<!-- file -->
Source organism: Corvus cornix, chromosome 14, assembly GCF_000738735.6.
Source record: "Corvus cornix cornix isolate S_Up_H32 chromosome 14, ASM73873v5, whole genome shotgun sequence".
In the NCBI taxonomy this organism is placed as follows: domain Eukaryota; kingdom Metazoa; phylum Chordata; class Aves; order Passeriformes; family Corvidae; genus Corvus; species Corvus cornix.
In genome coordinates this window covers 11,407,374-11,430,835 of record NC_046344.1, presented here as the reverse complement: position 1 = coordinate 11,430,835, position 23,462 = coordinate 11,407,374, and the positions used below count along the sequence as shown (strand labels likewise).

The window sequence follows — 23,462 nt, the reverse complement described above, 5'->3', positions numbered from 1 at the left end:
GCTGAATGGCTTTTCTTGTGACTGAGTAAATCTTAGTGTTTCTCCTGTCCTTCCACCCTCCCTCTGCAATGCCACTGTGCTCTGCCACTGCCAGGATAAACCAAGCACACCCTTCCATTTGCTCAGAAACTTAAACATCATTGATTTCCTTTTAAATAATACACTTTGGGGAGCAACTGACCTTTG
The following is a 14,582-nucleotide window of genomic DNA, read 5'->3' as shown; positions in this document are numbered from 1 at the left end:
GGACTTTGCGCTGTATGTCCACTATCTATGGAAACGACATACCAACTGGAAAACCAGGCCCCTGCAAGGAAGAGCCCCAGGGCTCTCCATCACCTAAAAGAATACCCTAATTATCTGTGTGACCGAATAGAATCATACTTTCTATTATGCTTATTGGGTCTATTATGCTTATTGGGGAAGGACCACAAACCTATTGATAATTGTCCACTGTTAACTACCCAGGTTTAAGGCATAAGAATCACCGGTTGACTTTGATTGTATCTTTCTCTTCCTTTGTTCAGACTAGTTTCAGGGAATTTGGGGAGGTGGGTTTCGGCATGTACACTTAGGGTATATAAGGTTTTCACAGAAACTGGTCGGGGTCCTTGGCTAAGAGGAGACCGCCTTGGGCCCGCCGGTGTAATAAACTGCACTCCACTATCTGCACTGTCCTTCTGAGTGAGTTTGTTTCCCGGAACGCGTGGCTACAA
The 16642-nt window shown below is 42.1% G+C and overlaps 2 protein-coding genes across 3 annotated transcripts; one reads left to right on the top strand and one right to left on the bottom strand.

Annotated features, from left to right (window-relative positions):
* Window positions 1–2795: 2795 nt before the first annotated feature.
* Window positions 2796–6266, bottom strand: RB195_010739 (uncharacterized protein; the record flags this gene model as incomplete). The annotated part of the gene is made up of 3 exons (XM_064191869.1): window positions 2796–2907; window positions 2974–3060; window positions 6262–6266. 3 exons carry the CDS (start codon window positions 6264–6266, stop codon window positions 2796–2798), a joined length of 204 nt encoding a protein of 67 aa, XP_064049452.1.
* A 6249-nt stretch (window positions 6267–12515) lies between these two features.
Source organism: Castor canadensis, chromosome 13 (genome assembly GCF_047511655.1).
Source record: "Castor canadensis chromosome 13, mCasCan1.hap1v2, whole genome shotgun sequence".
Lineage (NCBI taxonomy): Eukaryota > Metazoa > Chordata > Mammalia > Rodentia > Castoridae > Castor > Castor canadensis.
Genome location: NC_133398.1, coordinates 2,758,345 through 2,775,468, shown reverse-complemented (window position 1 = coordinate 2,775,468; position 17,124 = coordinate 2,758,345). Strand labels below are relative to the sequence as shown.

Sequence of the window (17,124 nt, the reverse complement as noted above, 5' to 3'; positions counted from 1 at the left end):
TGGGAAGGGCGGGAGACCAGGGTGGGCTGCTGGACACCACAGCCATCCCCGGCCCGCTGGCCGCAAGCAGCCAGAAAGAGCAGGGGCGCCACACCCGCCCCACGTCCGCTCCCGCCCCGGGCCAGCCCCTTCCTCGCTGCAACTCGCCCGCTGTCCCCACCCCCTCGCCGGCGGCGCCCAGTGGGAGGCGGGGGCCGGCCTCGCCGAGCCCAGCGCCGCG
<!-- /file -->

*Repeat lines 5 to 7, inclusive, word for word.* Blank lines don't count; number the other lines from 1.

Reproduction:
The window sequence follows — 23,462 nt, the reverse complement described above, 5'->3', positions numbered from 1 at the left end:
GCTGAATGGCTTTTCTTGTGACTGAGTAAATCTTAGTGTTTCTCCTGTCCTTCCACCCTCCCTCTGCAATGCCACTGTGCTCTGCCACTGCCAGGATAAACCAAGCACACCCTTCCATTTGCTCAGAAACTTAAACATCATTGATTTCCTTTTAAATAATACACTTTGGGGAGCAACTGACCTTTG
The following is a 14,582-nucleotide window of genomic DNA, read 5'->3' as shown; positions in this document are numbered from 1 at the left end: